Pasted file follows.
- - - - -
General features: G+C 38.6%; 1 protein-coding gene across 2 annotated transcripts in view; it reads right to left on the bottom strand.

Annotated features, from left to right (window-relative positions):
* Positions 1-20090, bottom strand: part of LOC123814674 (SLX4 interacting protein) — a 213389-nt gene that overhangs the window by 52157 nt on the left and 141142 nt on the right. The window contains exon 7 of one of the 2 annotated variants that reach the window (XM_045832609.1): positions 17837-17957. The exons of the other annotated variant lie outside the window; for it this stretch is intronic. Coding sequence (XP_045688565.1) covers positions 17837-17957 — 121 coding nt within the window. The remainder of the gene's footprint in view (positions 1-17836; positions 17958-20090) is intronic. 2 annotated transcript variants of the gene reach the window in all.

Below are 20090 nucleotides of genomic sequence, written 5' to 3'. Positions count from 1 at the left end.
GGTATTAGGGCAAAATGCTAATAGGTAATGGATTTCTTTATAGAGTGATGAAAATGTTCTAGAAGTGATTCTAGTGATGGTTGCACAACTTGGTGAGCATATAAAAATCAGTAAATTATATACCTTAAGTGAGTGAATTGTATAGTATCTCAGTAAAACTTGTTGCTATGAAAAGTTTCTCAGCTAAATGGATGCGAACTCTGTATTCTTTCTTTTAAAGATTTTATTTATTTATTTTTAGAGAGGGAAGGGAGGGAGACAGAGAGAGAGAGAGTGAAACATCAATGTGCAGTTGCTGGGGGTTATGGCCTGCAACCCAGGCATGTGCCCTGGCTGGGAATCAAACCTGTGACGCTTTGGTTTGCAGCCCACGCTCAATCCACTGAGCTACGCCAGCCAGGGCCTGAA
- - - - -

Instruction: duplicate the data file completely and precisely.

General features: G+C 38.6%; 1 protein-coding gene across 2 annotated transcripts in view; it reads right to left on the bottom strand.

Annotated features, from left to right (window-relative positions):
* Positions 1-20090, bottom strand: part of LOC123814674 (SLX4 interacting protein) — a 213389-nt gene that overhangs the window by 52157 nt on the left and 141142 nt on the right. The window contains exon 7 of one of the 2 annotated variants that reach the window (XM_045832609.1): positions 17837-17957. The exons of the other annotated variant lie outside the window; for it this stretch is intronic. Coding sequence (XP_045688565.1) covers positions 17837-17957 — 121 coding nt within the window. The remainder of the gene's footprint in view (positions 1-17836; positions 17958-20090) is intronic. 2 annotated transcript variants of the gene reach the window in all.

Below are 20090 nucleotides of genomic sequence, written 5' to 3'. Positions count from 1 at the left end.
GGTATTAGGGCAAAATGCTAATAGGTAATGGATTTCTTTATAGAGTGATGAAAATGTTCTAGAAGTGATTCTAGTGATGGTTGCACAACTTGGTGAGCATATAAAAATCAGTAAATTATATACCTTAAGTGAGTGAATTGTATAGTATCTCAGTAAAACTTGTTGCTATGAAAAGTTTCTCAGCTAAATGGATGCGAACTCTGTATTCTTTCTTTTAAAGATTTTATTTATTTATTTTTAGAGAGGGAAGGGAGGGAGACAGAGAGAGAGAGAGTGAAACATCAATGTGCAGTTGCTGGGGGTTATGGCCTGCAACCCAGGCATGTGCCCTGGCTGGGAATCAAACCTGTGACGCTTTGGTTTGCAGCCCACGCTCAATCCACTGAGCTACGCCAGCCAGGGCCTGAA